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Charlotte Mosley, The Letters of Nancy Mitford and Evelyn Waugh, Hadder and Stoughten

11:00 PM, Dec 29, 1996 • By ROGER KIMBALL
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Is there anything left to say about Evelyn Waugh? Since his death in 1966 at the age of 62, a veritable industry has grown up around the great satirist. A somewhat cloying but immensely popular television miniseries of his novel Brideshead Revisited got the ball rolling in the early 1980s. Practically all his work has been reissued, and several biographies have been undertaken - - I can think of three off the top of my head, two fulllength jobs in the last few years alone. An 800-page selection from his diaries appeared in 1976, 650 pages of letters came out in 1980, and a fat collection of his reviews and essays in 1984. The biographer Humphrey Carpenter even wrote a book called The Brideshead Generation, thus elevating Waugh to totemic status.

The novelist and biographer Nancy Mitford has not enjoyed anything like the attention lavished on her friend. But she, too, has become something of a cottage industry. In 1985, twelve years after her death, Jonathan Guinness's The House of Mitford appeared, a "family portrait" detailing the exploits of Mitford's parents, Lord and Lady Redesdale, their son, and their six beautiful and -- in three cases, anyway -- notorious daughters.

The story it tells is by turns hilarious and appalling. In 1936, Diana, the Mitfords' third daughter, married Sir Oswald Mosley, leader of the British Union of Fascists, and spent the better part of the war in jail. Unity, the fourth daughter, was a friend and fanatical admirer of Hitler; in 1939, when the war began, she put a bullet in her head but lingered on, a damaged and deranged creature, until 1948. Jessica, the fifth daughter, rounded things out by joining the Communist party and marrying a Communist.

Nancy was the oldest of the Mitford sisters. Her best and funniest novel, The Pursuit of Love, contains as much family history as fiction. Her talent -- like Waugh's, only smaller in compass and not as lacerating -- was essentially comic. The sensibility of both writers was leavened by a generous dollop of acidulous snobbery, often delightful to witness, no doubt distinctly less amusing to experience firsthand. Both the comedy and the snobbery are on exuberant display in their letters, not least in some 500 items they wrote to each other.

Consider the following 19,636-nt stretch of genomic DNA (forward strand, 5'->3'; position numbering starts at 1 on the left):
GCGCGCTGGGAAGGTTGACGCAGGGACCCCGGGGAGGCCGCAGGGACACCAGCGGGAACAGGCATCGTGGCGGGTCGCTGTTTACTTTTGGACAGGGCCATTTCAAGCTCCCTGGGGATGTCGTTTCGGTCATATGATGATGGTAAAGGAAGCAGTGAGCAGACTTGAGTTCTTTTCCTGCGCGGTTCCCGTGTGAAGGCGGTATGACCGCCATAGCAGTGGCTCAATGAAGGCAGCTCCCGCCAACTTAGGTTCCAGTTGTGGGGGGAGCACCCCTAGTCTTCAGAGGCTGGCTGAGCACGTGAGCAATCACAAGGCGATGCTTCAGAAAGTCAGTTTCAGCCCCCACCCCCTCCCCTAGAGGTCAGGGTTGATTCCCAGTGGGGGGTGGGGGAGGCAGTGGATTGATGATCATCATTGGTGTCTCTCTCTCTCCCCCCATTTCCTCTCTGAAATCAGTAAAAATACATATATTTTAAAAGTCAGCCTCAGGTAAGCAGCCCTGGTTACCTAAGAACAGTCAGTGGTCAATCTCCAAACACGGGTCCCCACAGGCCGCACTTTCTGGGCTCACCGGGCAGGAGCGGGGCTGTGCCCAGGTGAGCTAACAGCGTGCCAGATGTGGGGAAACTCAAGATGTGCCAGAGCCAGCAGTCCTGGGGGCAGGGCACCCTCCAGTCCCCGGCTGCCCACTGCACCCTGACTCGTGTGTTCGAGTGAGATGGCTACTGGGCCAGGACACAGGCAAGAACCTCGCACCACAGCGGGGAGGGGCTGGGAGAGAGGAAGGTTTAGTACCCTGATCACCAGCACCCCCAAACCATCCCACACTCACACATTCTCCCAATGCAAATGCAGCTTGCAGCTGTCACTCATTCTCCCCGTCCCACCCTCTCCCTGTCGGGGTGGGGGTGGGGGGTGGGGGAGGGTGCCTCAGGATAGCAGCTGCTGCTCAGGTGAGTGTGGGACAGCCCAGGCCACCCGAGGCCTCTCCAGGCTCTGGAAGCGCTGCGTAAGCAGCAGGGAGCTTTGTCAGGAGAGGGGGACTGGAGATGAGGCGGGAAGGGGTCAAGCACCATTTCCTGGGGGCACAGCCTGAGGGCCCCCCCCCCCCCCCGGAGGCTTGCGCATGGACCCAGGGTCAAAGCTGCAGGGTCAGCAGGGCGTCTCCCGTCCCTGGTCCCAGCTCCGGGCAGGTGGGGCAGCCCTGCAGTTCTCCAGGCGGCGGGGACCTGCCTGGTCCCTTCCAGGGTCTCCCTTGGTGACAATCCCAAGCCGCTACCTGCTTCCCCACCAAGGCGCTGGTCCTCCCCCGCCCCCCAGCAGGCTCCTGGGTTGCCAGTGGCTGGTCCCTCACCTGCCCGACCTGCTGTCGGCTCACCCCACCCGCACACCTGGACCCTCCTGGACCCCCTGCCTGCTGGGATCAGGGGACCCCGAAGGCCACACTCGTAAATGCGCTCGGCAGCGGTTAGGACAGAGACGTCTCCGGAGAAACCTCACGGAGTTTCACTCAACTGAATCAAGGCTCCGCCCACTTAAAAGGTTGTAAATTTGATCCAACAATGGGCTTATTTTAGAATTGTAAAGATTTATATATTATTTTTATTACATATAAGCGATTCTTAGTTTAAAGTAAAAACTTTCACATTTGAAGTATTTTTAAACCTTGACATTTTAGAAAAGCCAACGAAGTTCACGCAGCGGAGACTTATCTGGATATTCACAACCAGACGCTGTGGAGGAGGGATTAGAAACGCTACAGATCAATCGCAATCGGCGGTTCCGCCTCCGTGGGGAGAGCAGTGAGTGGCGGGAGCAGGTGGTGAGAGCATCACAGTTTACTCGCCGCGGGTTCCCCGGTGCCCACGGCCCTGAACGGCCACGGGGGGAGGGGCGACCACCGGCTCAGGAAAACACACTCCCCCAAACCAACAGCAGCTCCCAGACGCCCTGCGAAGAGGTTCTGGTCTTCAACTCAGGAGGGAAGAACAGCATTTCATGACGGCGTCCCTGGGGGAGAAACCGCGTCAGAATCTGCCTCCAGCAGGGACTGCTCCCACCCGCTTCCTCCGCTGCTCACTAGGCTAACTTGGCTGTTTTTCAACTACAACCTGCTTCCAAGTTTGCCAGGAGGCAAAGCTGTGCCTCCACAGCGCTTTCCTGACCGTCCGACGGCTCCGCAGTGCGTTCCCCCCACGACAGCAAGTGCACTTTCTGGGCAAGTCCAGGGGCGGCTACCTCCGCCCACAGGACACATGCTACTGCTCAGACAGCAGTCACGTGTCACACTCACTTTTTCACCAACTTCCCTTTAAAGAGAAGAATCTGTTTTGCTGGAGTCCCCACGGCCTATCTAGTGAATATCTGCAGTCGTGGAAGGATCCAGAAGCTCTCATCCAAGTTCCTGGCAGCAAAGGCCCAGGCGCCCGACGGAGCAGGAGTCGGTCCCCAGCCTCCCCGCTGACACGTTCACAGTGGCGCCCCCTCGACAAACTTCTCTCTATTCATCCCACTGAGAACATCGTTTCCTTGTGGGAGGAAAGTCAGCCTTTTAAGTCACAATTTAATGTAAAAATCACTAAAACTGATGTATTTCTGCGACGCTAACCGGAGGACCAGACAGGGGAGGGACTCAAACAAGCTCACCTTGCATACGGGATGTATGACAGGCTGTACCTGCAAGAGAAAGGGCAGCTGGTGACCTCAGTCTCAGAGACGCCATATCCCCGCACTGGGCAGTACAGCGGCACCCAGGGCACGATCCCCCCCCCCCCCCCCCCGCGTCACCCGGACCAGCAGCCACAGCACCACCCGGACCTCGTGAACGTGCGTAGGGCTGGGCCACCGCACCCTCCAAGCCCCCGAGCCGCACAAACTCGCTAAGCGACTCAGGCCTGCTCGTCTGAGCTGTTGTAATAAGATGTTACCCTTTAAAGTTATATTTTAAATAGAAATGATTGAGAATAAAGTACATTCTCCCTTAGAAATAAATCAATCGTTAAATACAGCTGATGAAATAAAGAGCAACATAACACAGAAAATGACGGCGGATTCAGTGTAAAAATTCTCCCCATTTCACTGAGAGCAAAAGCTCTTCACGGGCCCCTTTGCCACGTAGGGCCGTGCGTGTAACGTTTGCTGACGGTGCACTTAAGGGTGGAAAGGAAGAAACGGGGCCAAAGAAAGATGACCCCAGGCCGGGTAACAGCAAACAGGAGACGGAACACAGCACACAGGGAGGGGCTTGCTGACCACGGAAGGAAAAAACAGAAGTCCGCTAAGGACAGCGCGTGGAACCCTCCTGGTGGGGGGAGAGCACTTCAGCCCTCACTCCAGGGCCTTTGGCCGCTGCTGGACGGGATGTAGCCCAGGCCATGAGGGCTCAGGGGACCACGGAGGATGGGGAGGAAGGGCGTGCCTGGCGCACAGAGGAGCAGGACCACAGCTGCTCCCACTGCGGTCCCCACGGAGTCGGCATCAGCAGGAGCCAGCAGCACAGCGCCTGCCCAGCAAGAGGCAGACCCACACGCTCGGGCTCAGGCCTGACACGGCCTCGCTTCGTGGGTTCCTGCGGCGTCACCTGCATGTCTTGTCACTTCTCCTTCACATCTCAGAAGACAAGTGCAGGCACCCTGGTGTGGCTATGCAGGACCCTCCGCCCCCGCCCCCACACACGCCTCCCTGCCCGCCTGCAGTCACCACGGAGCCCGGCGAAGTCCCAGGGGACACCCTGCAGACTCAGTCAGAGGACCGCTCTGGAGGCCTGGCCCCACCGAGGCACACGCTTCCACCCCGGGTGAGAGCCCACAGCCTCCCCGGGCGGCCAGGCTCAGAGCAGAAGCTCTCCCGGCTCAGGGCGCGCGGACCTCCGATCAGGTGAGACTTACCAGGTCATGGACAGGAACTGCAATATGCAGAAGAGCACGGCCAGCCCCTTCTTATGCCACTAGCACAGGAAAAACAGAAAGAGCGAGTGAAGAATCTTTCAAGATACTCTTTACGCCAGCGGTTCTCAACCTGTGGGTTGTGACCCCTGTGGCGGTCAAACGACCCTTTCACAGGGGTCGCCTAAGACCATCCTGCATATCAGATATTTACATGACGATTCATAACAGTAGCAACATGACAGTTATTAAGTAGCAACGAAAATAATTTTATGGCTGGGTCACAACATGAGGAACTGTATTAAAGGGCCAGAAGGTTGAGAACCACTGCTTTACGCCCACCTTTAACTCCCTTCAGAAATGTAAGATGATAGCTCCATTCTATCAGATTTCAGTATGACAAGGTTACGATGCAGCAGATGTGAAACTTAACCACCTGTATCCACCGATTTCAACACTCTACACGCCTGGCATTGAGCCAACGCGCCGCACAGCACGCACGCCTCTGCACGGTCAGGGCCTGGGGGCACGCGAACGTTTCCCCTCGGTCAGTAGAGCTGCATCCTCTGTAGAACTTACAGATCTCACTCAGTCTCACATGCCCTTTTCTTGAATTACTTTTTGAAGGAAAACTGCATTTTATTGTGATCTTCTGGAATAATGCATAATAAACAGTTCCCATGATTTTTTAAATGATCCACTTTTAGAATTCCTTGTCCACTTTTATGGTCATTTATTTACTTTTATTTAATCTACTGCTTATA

Charlotte Mosley, Nancy's niece by marriage, has brought out a collection containing almost all of the correspondence between Waugh and Mitford, from the mid-forties until a month or two before Waugh's death. Some 40 percent of the letters by Waugh and 80 percent of those by Mitford were previously unpublished. Much that had to be left out of earlier collections because of the threat of libel has been restored here; consequently, tantalizing ellipses indicating excised material are gratifyingly rare in The Letters of Nancy Mitford and Evelyn Waugh, recently published in Great Britain.

As in her edition of Nancy's letters, published in 1993, Mosley's intelligent and informative notes give this book a narrative coherence that such collections often lack. The result, quite simply, is one of the most entertaining epistolary conversations of the century. "Reading their correspondence," Mosley notes in her introduction, "is like overhearing a conversation between two quick-witted, provocative, very funny friends, who know the same people, read the same books, laugh at the same jokes and often share the same prejudices."

Waugh and Mitford first met in the summer of 1928. Nancy was a close friend of Waugh's first wife, Evelyn Gardner, whom he married that year. The marriage, alas, was a disaster from the word go. In 1930, She-Evelyn (as the first Mrs. Waugh was known) ran off with John Heygate, a news editor for the BBC. Shocked by her friend's defection, Mitford sided firmly with Waugh and never spoke to

In 1933, Nancy, on the rebound from an unrequited love, precipitously married Peter Rodd -- "Prodd" to his friends and many enemies. The marriage, she soon realized, was a serious mistake. Handsome, clever, and from a distinguished family, Rodd was also pompous, drunken, profligate, licentious, and otherwise disreputable. Waugh cordially disliked Rodd; indeed, Rodd is the model for the character Basil Seal, the seductive and sinister antihero of Black Mischief and other books.